- change ups
CGI firm tells product stories through animation
Much of the work is visuals for products that aren’t even created yet.
Even West Michigan’s office furniture is getting a digital makeover these days.
Enter Externa CGI, a Wyoming-based company known for specializing in computer-generated animation marketing. Externa CGI, 2675 44th St. SW, creates computer-generated images, or CGI, and animated clips for companies to use for marketing means.
The process of creating entirely CGI-constructed shorts can be time consuming, taking anywhere from two weeks to six months, with costs ranging anywhere from $1,000 to $35,000 depending on the project, said Brian Knapp, Externa CGI’s founder and chief creative officer.
This expert work includes photography replacement for brochures. Externa CGI creates images of furniture and medical devices that look so realistically accurate, you’d think you were looking at a photo, Knapp said.
“It looks just like a photo, but it’s all created on CAD,” he said. “(We spend) a lot of time creating images for products that don’t exist yet.”
Most of the company’s work, about half of which is for Michigan clients, involves medical devices and furniture, although some of Externa CGI’s creations of which Knapp is most proud are its animations. The company uses 3D Studio Max — software used by video game designers and film special-effects wizards — to create animated shorts for clients.
“We use all the same tech and software they use for (videogames and) movies, but we just do it with a lot less people and budgets. Instead of using it for movies, we’re doing it for advertising,” Knapp said.
One of those animated shorts was a Michigan Works Association training video, which follows the story of an unemployed worker named Pete. Everyone who goes through the workforce development association’s program, Knapp said, now watches that video.
Externa CGI also created a digitalized fly-over of a completely computerized downtown Grand Rapids, a project created in 2012 for The Right Place and Lormax Stern.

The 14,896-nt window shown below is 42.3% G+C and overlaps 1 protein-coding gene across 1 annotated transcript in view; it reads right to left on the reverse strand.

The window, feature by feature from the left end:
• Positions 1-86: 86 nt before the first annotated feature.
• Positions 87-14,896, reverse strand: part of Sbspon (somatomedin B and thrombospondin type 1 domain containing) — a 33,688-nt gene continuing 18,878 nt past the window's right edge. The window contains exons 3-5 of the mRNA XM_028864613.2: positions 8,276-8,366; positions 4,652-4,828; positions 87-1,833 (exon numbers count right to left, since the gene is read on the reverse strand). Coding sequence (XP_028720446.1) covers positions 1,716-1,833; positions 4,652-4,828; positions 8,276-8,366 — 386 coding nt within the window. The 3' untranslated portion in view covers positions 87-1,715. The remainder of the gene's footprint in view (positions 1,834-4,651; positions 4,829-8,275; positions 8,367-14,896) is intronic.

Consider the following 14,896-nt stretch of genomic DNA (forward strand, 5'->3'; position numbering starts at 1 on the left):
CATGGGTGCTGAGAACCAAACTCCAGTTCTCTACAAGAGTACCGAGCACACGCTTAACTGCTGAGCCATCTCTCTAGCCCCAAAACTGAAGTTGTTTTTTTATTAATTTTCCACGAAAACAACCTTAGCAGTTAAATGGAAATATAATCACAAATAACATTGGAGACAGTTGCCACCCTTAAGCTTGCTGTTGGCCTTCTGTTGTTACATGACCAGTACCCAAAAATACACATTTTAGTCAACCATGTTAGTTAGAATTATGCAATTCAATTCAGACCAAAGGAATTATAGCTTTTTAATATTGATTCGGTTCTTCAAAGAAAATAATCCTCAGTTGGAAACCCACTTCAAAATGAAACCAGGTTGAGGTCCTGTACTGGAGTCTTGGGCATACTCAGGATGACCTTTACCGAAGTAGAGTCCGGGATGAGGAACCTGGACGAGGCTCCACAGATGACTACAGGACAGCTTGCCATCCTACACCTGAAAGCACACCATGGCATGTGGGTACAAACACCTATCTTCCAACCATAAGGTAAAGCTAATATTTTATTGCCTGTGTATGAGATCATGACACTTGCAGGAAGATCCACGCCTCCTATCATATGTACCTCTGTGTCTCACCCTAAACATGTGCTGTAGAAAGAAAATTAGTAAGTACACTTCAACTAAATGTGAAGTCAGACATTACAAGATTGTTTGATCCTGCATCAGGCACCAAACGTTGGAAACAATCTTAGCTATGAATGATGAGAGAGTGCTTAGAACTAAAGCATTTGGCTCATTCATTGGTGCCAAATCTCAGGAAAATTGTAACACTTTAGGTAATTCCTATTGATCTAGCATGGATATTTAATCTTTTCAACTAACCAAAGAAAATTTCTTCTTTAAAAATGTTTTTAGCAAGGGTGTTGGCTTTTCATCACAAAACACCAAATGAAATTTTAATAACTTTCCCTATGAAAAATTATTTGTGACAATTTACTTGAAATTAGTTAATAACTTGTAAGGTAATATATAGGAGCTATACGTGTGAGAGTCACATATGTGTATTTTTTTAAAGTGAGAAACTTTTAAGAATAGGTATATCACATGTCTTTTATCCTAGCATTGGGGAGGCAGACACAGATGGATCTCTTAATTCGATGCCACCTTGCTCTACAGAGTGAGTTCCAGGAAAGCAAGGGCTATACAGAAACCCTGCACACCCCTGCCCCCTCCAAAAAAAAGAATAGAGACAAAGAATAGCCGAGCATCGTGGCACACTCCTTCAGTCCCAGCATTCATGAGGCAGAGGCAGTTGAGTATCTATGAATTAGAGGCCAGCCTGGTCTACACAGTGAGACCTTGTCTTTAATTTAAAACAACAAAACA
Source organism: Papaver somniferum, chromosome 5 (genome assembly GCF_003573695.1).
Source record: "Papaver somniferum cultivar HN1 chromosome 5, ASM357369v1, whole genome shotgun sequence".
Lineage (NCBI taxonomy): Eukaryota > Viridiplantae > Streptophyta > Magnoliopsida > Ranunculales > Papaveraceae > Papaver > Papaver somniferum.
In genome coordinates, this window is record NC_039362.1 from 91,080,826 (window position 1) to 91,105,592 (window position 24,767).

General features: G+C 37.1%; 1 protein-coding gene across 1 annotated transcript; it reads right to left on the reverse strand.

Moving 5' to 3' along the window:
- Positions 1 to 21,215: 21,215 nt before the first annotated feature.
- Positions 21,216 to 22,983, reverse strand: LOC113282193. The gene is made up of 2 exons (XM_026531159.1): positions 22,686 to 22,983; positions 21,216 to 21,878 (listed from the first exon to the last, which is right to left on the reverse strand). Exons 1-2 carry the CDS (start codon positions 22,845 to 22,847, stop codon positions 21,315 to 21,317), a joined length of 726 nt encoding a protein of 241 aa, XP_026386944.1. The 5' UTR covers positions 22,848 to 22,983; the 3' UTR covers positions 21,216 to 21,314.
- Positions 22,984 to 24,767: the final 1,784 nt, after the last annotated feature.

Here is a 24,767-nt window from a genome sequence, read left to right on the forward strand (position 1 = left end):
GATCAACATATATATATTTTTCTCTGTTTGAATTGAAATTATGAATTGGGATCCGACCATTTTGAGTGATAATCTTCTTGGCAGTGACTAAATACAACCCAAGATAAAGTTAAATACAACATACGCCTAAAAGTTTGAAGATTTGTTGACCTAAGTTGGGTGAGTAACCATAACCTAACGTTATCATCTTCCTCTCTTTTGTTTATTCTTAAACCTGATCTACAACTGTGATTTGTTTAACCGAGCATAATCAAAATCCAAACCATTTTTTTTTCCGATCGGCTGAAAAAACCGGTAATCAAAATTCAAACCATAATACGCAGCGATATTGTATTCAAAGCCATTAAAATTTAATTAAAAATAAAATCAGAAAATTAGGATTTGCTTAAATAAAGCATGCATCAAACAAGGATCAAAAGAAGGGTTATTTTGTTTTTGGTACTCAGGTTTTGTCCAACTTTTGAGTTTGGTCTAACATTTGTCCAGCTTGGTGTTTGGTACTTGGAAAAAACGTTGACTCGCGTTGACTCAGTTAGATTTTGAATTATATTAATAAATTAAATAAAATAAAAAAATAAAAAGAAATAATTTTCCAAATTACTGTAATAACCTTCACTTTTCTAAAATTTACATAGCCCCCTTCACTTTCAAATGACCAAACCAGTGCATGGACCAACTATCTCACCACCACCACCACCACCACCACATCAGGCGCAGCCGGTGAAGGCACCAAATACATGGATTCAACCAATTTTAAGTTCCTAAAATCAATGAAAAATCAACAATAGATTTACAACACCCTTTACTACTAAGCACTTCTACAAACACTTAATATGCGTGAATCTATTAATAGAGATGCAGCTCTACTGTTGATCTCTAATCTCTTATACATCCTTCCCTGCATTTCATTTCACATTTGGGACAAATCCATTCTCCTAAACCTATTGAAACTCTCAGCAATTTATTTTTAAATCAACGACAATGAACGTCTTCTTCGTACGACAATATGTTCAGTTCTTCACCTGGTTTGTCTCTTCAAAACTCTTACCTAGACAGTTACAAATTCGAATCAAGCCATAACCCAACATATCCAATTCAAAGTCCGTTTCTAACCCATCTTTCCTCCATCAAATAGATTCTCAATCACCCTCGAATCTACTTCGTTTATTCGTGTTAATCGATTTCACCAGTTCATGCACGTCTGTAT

“It looks like a flyover in a helicopter, but it’s all digital. We used reference photos from Google Earth and Bing maps,” he said. “We built downtown Grand Rapids in a computer.”
Knapp was fortunate to take computer orientation and programming classes in early grade school, he said. He remembers being inspired with CGI storytelling after watching the first-ever feature-length CGI-animated film, “Toy Story,” which Walt Disney Pictures and Pixar Animation Studios released in 1995.
He earned a BFA in industrial design from Kendall College, where he also served as an adjunct professor of industrial design. He worked as a designer for Haworth and Steelcase before leaving to start Externa CGI out of his basement in 2000. The company now has its own headquarters and uses Ferris State University as its “farm school” for interns.
“I don’t ever want to get too big because then we’d have to create ‘blah’ projects just to turn them out. I want to take our time with projects and make the impressive,” he said. “I don’t ever want to get more than six guys in addition to myself, which I think we’ll hit in the next five years.”
The work Externa CGI creates sometimes looks like something out of a video game or Pixar film, but Knapp was adamant the “Hollywood product” isn’t for him.
“I really don’t want to do movies. We did a marketing piece for ‘Transformers 2’ and a flash piece for ‘Tropic Thunder.’ The entertainment industry is really different and not really my speed,” he said.
Movie magic can already be found in West Michigan, he said.
“There’s tons of products being created in West Michigan that have stories worth telling. We’ve got that Midwestern work ethic without charging Hollywood prices. … This kind of stuff can happen in our backyard.”